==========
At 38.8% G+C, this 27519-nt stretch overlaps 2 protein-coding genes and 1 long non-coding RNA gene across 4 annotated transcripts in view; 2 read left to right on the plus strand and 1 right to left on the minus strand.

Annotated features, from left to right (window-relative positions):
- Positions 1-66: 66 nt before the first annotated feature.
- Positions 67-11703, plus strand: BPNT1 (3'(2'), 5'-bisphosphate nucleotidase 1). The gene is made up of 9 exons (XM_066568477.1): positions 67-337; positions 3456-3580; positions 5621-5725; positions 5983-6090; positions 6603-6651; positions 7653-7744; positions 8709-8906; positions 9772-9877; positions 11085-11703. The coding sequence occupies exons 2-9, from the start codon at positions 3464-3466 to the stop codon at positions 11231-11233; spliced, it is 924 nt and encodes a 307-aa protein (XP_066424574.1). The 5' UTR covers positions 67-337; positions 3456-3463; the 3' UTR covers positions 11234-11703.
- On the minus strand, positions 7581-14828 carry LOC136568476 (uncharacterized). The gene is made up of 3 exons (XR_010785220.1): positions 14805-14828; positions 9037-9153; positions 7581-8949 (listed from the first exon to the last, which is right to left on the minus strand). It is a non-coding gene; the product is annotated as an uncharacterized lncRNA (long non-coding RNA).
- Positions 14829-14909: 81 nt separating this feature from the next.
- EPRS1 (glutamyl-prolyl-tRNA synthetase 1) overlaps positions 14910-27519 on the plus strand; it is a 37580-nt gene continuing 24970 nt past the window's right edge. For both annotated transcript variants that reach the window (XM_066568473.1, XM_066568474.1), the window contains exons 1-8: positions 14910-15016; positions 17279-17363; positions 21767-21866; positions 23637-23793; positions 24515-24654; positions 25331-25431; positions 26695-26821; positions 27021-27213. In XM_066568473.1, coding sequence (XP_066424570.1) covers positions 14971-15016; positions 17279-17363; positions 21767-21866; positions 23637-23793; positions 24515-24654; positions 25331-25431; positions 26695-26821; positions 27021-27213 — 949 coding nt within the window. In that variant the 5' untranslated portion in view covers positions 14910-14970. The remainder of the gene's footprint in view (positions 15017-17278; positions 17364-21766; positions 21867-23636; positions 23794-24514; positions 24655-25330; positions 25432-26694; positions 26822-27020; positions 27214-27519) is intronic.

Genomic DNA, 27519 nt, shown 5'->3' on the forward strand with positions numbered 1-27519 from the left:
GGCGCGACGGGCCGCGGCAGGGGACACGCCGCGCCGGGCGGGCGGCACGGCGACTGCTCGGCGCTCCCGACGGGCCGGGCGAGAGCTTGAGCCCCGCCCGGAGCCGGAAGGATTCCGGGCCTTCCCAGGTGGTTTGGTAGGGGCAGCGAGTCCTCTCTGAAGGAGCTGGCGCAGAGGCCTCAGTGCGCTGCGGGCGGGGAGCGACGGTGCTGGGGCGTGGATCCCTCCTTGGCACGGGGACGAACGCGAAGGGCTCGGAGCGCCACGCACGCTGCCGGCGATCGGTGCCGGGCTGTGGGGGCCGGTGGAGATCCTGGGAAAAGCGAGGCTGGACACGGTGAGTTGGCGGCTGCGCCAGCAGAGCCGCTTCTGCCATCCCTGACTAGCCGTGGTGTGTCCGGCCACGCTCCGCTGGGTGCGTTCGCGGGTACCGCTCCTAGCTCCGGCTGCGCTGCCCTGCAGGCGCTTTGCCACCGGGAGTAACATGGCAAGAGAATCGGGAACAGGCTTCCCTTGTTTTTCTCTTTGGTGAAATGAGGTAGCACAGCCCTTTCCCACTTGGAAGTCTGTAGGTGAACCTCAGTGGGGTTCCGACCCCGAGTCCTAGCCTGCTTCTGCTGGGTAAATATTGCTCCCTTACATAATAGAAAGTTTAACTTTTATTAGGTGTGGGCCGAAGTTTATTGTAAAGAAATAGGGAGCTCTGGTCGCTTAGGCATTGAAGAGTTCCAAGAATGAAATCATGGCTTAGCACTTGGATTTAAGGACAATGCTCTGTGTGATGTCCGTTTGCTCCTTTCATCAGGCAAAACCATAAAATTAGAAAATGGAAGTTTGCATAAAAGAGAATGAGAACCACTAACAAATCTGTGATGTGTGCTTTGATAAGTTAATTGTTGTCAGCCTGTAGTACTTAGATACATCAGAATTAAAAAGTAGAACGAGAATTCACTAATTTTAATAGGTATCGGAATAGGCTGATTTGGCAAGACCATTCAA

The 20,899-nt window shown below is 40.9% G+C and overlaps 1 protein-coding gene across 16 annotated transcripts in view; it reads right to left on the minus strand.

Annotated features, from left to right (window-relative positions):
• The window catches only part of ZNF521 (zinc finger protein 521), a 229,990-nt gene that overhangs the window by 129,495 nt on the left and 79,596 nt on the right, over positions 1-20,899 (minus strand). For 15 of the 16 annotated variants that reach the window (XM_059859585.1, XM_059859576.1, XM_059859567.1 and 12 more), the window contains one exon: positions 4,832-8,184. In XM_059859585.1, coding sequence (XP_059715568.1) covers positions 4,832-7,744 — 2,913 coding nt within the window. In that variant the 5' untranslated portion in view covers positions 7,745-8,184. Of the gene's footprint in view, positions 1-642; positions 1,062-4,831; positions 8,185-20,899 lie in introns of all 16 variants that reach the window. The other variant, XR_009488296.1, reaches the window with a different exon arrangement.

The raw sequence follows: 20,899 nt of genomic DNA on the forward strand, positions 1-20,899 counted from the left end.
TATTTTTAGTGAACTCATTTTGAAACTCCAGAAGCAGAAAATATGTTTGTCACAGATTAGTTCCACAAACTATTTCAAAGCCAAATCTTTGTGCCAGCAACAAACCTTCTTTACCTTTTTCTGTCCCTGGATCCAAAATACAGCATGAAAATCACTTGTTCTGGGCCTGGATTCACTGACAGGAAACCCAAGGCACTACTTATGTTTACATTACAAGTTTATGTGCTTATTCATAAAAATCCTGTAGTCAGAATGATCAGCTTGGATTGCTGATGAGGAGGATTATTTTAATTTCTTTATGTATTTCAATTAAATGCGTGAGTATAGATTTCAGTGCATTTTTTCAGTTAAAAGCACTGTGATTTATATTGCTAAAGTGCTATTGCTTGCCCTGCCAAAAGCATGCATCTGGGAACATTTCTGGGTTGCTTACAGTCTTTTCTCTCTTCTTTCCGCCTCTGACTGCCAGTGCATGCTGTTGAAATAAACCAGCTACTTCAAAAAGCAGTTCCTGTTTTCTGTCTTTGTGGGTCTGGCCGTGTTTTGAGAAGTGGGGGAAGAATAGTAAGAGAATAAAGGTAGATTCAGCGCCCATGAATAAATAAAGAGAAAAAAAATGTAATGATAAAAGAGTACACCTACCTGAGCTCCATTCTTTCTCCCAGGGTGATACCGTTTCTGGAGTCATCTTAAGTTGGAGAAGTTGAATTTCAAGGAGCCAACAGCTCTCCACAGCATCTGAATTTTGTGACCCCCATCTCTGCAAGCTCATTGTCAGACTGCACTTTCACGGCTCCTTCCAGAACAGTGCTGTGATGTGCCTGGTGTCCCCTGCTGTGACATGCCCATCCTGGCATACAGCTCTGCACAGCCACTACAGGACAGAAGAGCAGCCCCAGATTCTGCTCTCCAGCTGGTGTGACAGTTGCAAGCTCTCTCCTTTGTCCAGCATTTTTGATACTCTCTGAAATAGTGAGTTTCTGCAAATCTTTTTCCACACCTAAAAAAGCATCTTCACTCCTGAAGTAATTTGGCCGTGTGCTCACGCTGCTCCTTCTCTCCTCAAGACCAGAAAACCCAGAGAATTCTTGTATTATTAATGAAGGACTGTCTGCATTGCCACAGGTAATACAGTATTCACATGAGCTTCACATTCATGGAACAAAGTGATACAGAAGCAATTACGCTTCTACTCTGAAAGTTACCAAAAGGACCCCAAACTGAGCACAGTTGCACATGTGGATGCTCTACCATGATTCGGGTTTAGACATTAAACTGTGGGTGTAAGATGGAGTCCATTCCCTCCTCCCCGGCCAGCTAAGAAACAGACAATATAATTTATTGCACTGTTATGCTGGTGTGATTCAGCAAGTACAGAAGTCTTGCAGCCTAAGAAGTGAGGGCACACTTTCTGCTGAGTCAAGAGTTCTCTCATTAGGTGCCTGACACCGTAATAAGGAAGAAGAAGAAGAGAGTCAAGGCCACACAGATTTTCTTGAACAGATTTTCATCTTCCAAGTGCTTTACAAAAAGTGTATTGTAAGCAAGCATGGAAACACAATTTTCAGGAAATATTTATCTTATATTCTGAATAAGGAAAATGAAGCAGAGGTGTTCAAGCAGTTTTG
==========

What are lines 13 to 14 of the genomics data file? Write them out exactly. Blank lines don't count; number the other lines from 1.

The raw sequence follows: 20,899 nt of genomic DNA on the forward strand, positions 1-20,899 counted from the left end.
TATTTTTAGTGAACTCATTTTGAAACTCCAGAAGCAGAAAATATGTTTGTCACAGATTAGTTCCACAAACTATTTCAAAGCCAAATCTTTGTGCCAGCAACAAACCTTCTTTACCTTTTTCTGTCCCTGGATCCAAAATACAGCATGAAAATCACTTGTTCTGGGCCTGGATTCACTGACAGGAAACCCAAGGCACTACTTATGTTTACATTACAAGTTTATGTGCTTATTCATAAAAATCCTGTAGTCAGAATGATCAGCTTGGATTGCTGATGAGGAGGATTATTTTAATTTCTTTATGTATTTCAATTAAATGCGTGAGTATAGATTTCAGTGCATTTTTTCAGTTAAAAGCACTGTGATTTATATTGCTAAAGTGCTATTGCTTGCCCTGCCAAAAGCATGCATCTGGGAACATTTCTGGGTTGCTTACAGTCTTTTCTCTCTTCTTTCCGCCTCTGACTGCCAGTGCATGCTGTTGAAATAAACCAGCTACTTCAAAAAGCAGTTCCTGTTTTCTGTCTTTGTGGGTCTGGCCGTGTTTTGAGAAGTGGGGGAAGAATAGTAAGAGAATAAAGGTAGATTCAGCGCCCATGAATAAATAAAGAGAAAAAAAATGTAATGATAAAAGAGTACACCTACCTGAGCTCCATTCTTTCTCCCAGGGTGATACCGTTTCTGGAGTCATCTTAAGTTGGAGAAGTTGAATTTCAAGGAGCCAACAGCTCTCCACAGCATCTGAATTTTGTGACCCCCATCTCTGCAAGCTCATTGTCAGACTGCACTTTCACGGCTCCTTCCAGAACAGTGCTGTGATGTGCCTGGTGTCCCCTGCTGTGACATGCCCATCCTGGCATACAGCTCTGCACAGCCACTACAGGACAGAAGAGCAGCCCCAGATTCTGCTCTCCAGCTGGTGTGACAGTTGCAAGCTCTCTCCTTTGTCCAGCATTTTTGATACTCTCTGAAATAGTGAGTTTCTGCAAATCTTTTTCCACACCTAAAAAAGCATCTTCACTCCTGAAGTAATTTGGCCGTGTGCTCACGCTGCTCCTTCTCTCCTCAAGACCAGAAAACCCAGAGAATTCTTGTATTATTAATGAAGGACTGTCTGCATTGCCACAGGTAATACAGTATTCACATGAGCTTCACATTCATGGAACAAAGTGATACAGAAGCAATTACGCTTCTACTCTGAAAGTTACCAAAAGGACCCCAAACTGAGCACAGTTGCACATGTGGATGCTCTACCATGATTCGGGTTTAGACATTAAACTGTGGGTGTAAGATGGAGTCCATTCCCTCCTCCCCGGCCAGCTAAGAAACAGACAATATAATTTATTGCACTGTTATGCTGGTGTGATTCAGCAAGTACAGAAGTCTTGCAGCCTAAGAAGTGAGGGCACACTTTCTGCTGAGTCAAGAGTTCTCTCATTAGGTGCCTGACACCGTAATAAGGAAGAAGAAGAAGAGAGTCAAGGCCACACAGATTTTCTTGAACAGATTTTCATCTTCCAAGTGCTTTACAAAAAGTGTATTGTAAGCAAGCATGGAAACACAATTTTCAGGAAATATTTATCTTATATTCTGAATAAGGAAAATGAAGCAGAGGTGTTCAAGCAGTTTTG